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Article

The Excess Heat Factor: A Metric for Heatwave Intensity and Its Use in Classifying Heatwave Severity

1
South Australian Regional Office, Bureau of Meteorology, Adelaide, South Australia 5067, Australia
2
Bureau of Meteorology, Melbourne, Victoria 3008, Australia
3
Bushfire Cooperative Research Centre, East Melbourne, Victoria 3002, Australia
*
Author to whom correspondence should be addressed.
Academic Editors: Kristie L. Ebi and Jeremy Hess
Int. J. Environ. Res. Public Health 2015, 12(1), 227-253; https://0-doi-org.brum.beds.ac.uk/10.3390/ijerph120100227
Received: 16 September 2014 / Accepted: 17 December 2014 / Published: 23 December 2014
(This article belongs to the Special Issue Extreme Weather-Related Morbidity and Mortality: Risks and Responses)
Heatwaves represent a significant natural hazard in Australia, arguably more hazardous to human life than bushfires, tropical cyclones and floods. In the 2008/2009 summer, for example, many more lives were lost to heatwaves than to that summer’s bushfires which were among the worst in the history of the Australian nation. For many years, these other forms of natural disaster have received much greater public attention than heatwaves, although there are some signs of change. We propose a new index, called the excess heat factor (EHF) for use in Australian heatwave monitoring and forecasting. The index is based on a three-day-averaged daily mean temperature (DMT), and is intended to capture heatwave intensity as it applies to human health outcomes, although its usefulness is likely to be much broader and with potential for international applicability. The index is described and placed in a climatological context in order to derive heatwave severity. Heatwave severity, as characterised by the climatological distribution of heatwave intensity, has been used to normalise the climatological variation in heatwave intensity range across Australia. This methodology was used to introduce a pilot national heatwave forecasting service for Australia during the 2013/2014 summer. Some results on the performance of the service are presented. View Full-Text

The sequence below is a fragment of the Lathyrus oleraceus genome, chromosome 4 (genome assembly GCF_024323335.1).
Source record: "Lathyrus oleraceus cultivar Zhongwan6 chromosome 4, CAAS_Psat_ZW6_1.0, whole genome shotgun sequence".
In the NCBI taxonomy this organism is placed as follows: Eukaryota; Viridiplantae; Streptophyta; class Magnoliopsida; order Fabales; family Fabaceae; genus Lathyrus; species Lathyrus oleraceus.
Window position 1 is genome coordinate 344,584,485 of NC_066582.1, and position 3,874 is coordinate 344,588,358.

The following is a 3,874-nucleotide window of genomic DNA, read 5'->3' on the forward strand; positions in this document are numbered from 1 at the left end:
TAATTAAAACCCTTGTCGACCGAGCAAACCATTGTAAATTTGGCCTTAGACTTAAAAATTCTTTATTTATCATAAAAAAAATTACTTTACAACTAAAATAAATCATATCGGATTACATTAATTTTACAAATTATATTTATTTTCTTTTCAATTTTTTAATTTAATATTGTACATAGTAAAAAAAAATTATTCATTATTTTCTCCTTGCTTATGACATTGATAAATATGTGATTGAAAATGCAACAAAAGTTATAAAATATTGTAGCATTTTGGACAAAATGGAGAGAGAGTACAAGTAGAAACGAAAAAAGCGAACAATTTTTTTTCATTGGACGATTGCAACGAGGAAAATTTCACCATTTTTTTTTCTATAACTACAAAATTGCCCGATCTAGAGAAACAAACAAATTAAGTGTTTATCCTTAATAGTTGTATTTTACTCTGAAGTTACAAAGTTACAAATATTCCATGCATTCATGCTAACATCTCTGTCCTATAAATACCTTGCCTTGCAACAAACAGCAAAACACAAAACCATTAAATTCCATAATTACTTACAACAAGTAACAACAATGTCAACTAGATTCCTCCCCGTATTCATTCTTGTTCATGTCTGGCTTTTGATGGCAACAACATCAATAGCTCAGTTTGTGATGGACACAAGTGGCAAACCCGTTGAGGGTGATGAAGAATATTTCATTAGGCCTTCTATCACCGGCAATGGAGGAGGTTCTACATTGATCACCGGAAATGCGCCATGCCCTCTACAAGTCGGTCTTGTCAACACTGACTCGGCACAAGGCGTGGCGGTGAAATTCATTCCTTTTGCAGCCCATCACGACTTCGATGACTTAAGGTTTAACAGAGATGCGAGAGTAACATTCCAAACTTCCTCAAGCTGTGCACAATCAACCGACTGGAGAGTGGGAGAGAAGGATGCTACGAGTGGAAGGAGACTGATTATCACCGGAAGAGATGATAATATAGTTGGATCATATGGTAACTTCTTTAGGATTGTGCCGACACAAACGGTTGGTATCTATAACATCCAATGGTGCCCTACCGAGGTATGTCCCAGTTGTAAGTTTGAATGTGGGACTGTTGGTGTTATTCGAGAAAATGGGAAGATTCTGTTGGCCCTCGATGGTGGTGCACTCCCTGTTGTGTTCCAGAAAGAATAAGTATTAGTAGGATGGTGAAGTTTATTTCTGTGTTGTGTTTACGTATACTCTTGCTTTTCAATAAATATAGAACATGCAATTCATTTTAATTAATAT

Keywords: heatwave; heatwave intensity; heatwave severity; excess heat factor; heatwave monitoring; heatwave forecasting; heat acclimatisation; heatwave adaptation heatwave; heatwave intensity; heatwave severity; excess heat factor; heatwave monitoring; heatwave forecasting; heat acclimatisation; heatwave adaptation
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MDPI and ACS Style

Nairn, J.R.; Fawcett, R.J.B. The Excess Heat Factor: A Metric for Heatwave Intensity and Its Use in Classifying Heatwave Severity. Int. J. Environ. Res. Public Health 2015, 12, 227-253. https://0-doi-org.brum.beds.ac.uk/10.3390/ijerph120100227

AMA Style

Nairn JR, Fawcett RJB. The Excess Heat Factor: A Metric for Heatwave Intensity and Its Use in Classifying Heatwave Severity. International Journal of Environmental Research and Public Health. 2015; 12(1):227-253. https://0-doi-org.brum.beds.ac.uk/10.3390/ijerph120100227

Chicago/Turabian Style

Nairn, John R., and Robert J.B. Fawcett 2015. "The Excess Heat Factor: A Metric for Heatwave Intensity and Its Use in Classifying Heatwave Severity" International Journal of Environmental Research and Public Health 12, no. 1: 227-253. https://0-doi-org.brum.beds.ac.uk/10.3390/ijerph120100227

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